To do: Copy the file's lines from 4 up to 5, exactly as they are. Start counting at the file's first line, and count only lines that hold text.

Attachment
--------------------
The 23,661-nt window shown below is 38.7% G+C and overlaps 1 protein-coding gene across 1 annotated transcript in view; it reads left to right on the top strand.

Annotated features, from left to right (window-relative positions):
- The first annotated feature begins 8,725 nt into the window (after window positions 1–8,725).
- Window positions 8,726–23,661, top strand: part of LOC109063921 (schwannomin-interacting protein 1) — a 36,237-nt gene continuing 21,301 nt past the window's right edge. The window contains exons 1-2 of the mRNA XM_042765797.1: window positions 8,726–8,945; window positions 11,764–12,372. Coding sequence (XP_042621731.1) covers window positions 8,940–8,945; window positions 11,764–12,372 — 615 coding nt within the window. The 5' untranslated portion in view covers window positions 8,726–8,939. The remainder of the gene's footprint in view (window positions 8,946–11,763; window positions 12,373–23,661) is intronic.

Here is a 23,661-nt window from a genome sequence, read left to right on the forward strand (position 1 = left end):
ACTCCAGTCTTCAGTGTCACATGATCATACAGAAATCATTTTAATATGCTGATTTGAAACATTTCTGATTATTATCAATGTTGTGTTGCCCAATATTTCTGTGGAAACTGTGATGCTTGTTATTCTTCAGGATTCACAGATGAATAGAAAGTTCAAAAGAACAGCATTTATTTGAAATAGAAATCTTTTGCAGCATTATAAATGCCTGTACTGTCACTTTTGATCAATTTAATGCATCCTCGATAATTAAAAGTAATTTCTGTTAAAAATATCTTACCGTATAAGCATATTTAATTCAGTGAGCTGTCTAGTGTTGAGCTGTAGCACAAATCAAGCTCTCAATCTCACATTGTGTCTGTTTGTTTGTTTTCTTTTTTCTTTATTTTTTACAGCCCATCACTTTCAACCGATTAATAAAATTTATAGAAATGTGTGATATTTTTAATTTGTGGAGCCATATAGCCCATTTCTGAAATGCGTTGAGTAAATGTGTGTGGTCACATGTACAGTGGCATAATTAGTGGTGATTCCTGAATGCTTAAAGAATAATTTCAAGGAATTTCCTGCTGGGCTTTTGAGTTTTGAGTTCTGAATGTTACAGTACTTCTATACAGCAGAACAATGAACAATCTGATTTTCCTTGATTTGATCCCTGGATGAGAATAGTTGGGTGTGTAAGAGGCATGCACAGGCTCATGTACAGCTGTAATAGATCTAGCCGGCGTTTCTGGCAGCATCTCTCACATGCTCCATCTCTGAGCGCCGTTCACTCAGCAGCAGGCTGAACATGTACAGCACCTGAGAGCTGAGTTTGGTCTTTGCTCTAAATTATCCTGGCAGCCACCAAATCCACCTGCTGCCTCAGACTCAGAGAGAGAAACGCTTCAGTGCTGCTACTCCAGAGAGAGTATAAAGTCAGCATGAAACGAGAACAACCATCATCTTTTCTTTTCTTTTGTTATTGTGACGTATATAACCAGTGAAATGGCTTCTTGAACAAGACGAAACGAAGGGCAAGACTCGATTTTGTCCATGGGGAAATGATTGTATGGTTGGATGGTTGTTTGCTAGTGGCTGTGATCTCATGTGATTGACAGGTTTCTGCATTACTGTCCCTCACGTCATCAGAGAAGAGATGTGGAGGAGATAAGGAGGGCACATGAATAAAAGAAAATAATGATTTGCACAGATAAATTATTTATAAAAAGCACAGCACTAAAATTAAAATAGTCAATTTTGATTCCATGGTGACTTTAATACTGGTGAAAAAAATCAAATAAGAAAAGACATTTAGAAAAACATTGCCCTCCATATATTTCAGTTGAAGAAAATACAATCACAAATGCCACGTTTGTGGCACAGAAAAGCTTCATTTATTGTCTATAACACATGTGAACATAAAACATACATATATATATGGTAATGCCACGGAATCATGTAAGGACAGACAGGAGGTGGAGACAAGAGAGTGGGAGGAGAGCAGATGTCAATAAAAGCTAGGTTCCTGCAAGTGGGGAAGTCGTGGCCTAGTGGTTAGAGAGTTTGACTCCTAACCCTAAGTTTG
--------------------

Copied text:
- Window positions 8,726–23,661, top strand: part of LOC109063921 (schwannomin-interacting protein 1) — a 36,237-nt gene continuing 21,301 nt past the window's right edge. The window contains exons 1-2 of the mRNA XM_042765797.1: window positions 8,726–8,945; window positions 11,764–12,372. Coding sequence (XP_042621731.1) covers window positions 8,940–8,945; window positions 11,764–12,372 — 615 coding nt within the window. The 5' untranslated portion in view covers window positions 8,726–8,939. The remainder of the gene's footprint in view (window positions 8,946–11,763; window positions 12,373–23,661) is intronic.

Here is a 23,661-nt window from a genome sequence, read left to right on the forward strand (position 1 = left end):